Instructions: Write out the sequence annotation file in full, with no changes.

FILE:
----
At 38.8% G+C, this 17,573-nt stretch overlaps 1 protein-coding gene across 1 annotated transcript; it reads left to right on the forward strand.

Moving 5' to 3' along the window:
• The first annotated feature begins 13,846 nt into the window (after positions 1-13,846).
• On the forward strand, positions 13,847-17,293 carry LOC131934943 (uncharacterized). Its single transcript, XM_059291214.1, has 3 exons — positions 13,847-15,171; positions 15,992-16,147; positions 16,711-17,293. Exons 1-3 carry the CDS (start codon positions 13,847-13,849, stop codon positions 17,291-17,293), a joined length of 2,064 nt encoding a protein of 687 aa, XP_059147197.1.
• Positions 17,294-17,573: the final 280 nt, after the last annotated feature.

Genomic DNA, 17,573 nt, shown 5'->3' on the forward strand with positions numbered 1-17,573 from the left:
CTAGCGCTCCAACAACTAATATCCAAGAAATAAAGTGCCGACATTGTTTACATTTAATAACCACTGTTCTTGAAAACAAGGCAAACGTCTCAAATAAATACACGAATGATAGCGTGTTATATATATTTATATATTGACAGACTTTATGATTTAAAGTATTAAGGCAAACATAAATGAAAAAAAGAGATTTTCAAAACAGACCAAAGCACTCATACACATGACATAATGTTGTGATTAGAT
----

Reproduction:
At 38.8% G+C, this 17,573-nt stretch overlaps 1 protein-coding gene across 1 annotated transcript; it reads left to right on the forward strand.

Moving 5' to 3' along the window:
• The first annotated feature begins 13,846 nt into the window (after positions 1-13,846).
• On the forward strand, positions 13,847-17,293 carry LOC131934943 (uncharacterized). Its single transcript, XM_059291214.1, has 3 exons — positions 13,847-15,171; positions 15,992-16,147; positions 16,711-17,293. Exons 1-3 carry the CDS (start codon positions 13,847-13,849, stop codon positions 17,291-17,293), a joined length of 2,064 nt encoding a protein of 687 aa, XP_059147197.1.
• Positions 17,294-17,573: the final 280 nt, after the last annotated feature.

Genomic DNA, 17,573 nt, shown 5'->3' on the forward strand with positions numbered 1-17,573 from the left:
CTAGCGCTCCAACAACTAATATCCAAGAAATAAAGTGCCGACATTGTTTACATTTAATAACCACTGTTCTTGAAAACAAGGCAAACGTCTCAAATAAATACACGAATGATAGCGTGTTATATATATTTATATATTGACAGACTTTATGATTTAAAGTATTAAGGCAAACATAAATGAAAAAAAGAGATTTTCAAAACAGACCAAAGCACTCATACACATGACATAATGTTGTGATTAGAT